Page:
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EQ-5D-3L Derived Population Norms for Health Related Quality of Life in Sri Lanka

  • Sanjeewa Kularatna ,

    Affiliations Centre for Applied Health Economics, School of Medicine, Griffith University, Brisbane, Queensland, Australia, Population and Social Health Research Programme, Griffith Health Institute, Griffith University, Brisbane, Queensland, Australia

  • Jennifer A. Whitty,

    Affiliations Centre for Applied Health Economics, School of Medicine, Griffith University, Brisbane, Queensland, Australia, Population and Social Health Research Programme, Griffith Health Institute, Griffith University, Brisbane, Queensland, Australia, School of Pharmacy, The University of Queensland, Brisbane, Queensland, Australia

  • Newell W. Johnson,

    Affiliation Population and Social Health Research Programme, Griffith Health Institute, Griffith University, Brisbane, Queensland, Australia

  • Ruwan Jayasinghe,

    Affiliation Faculty of Dental sciences, University of Peradeniya, Peradeniya, Sri Lanka

  • Paul A. Scuffham

    Affiliations Centre for Applied Health Economics, School of Medicine, Griffith University, Brisbane, Queensland, Australia, Population and Social Health Research Programme, Griffith Health Institute, Griffith University, Brisbane, Queensland, Australia



Health Related Quality of Life (HRQoL) is an important outcome measure in health economic evaluation that guides health resource allocations. Population norms for HRQoL are an essential ingredient in health economics and in the evaluation of population health. The aim of this study was to produce EQ-5D-3L-derived population norms for Sri Lanka.


A population sample (n =  780) was selected from four districts of Sri Lanka. A stratified cluster sampling approach with probability proportionate to size was employed. Twenty six clusters of 30 participants each were selected; each participant completed the EQ-5D-3L in a face-to-face interview. Utility weights for their EQ-5D-3L health states were assigned using the Sri Lankan EQ-5D-3L algorithm. The population norms are reported by age and socio-economic variables.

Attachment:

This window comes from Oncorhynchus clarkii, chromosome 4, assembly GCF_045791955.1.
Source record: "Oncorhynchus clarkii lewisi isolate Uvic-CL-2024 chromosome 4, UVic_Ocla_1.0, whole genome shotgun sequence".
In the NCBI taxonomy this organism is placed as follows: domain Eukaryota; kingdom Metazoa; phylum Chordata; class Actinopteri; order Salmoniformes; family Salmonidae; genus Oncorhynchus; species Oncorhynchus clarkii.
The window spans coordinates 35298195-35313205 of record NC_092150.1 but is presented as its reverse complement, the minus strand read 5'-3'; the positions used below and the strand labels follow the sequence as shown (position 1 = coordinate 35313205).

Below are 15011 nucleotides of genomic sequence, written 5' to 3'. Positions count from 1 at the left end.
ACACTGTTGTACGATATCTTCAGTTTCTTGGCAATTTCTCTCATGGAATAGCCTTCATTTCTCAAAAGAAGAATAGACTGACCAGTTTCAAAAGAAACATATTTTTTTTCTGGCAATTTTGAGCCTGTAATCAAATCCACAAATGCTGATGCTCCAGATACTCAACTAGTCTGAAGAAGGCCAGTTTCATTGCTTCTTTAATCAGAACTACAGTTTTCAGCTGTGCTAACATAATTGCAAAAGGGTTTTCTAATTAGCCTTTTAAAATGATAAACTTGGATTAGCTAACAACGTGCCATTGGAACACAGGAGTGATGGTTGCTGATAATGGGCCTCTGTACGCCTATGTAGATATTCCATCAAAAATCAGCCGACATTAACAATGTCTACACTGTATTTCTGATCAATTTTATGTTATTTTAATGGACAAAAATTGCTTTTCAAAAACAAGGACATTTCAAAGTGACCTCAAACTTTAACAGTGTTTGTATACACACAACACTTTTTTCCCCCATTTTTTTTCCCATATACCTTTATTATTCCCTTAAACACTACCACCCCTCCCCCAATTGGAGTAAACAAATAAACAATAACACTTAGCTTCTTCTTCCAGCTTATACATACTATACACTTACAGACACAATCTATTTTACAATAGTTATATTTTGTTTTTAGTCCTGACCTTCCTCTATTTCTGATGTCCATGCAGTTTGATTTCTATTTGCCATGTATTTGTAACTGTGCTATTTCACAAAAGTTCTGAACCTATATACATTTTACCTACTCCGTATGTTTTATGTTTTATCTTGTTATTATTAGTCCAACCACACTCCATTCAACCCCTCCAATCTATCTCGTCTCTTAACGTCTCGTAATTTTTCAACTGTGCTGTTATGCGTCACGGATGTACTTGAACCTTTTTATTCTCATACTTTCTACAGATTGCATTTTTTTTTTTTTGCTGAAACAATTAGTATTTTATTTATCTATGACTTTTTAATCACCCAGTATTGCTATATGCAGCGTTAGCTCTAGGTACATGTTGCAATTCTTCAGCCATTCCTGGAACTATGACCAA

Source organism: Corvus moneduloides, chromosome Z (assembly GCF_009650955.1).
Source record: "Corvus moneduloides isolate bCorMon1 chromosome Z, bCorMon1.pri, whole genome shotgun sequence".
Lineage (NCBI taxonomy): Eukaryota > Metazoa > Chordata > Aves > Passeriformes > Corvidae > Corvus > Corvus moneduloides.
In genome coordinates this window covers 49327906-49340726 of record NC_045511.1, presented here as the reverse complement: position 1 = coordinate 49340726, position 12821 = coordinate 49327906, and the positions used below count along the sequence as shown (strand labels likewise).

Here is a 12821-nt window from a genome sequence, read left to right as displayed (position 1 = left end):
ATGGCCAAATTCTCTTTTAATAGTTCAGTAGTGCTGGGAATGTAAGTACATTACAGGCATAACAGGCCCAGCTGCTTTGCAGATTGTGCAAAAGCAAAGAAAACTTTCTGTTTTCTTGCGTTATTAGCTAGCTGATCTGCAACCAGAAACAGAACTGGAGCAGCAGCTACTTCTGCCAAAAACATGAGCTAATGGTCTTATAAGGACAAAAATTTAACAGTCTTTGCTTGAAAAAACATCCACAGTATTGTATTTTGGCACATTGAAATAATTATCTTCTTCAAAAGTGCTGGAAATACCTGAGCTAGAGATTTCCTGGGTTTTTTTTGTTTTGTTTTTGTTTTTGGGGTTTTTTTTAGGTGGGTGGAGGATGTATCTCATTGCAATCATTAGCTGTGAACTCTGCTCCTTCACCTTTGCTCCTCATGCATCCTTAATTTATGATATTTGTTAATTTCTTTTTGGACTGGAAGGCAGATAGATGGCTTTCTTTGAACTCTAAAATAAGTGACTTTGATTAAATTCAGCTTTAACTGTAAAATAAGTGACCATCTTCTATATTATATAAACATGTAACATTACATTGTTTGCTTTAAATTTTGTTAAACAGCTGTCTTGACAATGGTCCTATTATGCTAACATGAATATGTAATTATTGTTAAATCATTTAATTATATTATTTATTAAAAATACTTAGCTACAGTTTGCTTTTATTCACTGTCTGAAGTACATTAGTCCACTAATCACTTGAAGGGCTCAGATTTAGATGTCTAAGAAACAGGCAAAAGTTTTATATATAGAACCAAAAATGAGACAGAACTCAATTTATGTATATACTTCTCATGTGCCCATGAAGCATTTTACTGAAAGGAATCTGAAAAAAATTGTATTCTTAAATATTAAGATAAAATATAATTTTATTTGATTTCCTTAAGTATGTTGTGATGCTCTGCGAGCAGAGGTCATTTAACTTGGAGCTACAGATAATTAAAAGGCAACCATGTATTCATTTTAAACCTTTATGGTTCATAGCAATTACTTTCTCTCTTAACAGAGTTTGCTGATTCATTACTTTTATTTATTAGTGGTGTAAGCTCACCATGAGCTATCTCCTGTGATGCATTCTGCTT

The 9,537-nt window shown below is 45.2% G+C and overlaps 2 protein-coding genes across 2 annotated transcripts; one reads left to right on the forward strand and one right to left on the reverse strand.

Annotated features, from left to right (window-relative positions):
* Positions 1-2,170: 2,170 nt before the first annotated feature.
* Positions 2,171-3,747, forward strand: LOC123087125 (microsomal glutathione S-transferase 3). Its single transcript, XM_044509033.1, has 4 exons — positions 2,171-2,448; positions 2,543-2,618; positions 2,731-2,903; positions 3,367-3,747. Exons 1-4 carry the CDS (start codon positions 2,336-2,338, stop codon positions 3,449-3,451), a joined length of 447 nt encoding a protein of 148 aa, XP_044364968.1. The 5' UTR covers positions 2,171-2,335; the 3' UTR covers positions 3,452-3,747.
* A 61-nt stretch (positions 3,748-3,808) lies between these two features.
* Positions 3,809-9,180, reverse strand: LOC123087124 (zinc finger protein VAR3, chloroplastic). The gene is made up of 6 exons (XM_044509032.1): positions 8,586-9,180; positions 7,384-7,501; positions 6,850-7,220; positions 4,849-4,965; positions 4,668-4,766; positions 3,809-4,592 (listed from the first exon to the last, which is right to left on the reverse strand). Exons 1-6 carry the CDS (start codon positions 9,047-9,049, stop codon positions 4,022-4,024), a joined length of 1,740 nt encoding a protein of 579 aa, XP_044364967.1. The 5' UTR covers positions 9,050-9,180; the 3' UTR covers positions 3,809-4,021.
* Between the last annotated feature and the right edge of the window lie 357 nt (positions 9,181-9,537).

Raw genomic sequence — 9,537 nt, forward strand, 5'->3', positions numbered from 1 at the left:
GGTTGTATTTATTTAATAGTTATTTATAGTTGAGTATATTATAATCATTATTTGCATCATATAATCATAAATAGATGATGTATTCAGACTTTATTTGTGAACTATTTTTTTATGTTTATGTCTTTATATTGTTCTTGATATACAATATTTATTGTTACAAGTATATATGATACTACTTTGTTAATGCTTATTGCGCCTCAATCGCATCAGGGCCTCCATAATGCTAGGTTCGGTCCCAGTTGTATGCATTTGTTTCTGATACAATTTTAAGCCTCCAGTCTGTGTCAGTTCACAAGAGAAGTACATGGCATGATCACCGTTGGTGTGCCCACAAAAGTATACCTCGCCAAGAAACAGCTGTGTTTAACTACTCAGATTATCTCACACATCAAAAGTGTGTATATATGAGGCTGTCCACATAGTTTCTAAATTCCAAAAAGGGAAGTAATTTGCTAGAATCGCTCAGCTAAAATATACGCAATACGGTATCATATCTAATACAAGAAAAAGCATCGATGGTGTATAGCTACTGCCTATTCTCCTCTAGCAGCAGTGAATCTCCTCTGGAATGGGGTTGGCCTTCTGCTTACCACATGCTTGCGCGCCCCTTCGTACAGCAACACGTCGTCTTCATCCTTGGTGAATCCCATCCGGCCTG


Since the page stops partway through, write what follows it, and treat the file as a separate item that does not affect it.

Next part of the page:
The EQ-5D-3L was completed by 736 people, representing a 94% response rate. Sixty per cent of the sample reported being in full health. The percentage of people responding to any problems in the five EQ-5D-3L dimensions increased with age. The mean EQ-5D-3L weight was 0.85 (SD 0.008; 95%CI 0.84-0.87). The mean EQ-5D-3L weight was significantly associated with age, housing type, disease experience and religiosity. People above 70 years of age were 7.5 times more likely to report mobility problems and 3.7 times more likely to report pain/discomfort than those aged 18-29 years. Those with a tertiary education were five times less likely to report any HRQoL problems than those without a tertiary education. A person living in a shanty was 4.3 more likely to have problems in usual activities than a person living in a single house.


The population norms in Sri Lanka vary with socio-demographic characteristics. The socioeconomically disadvantaged have a lower HRQoL. The trends of population norms observed in this lower middle income country were generally similar to those previously reported in high income countries.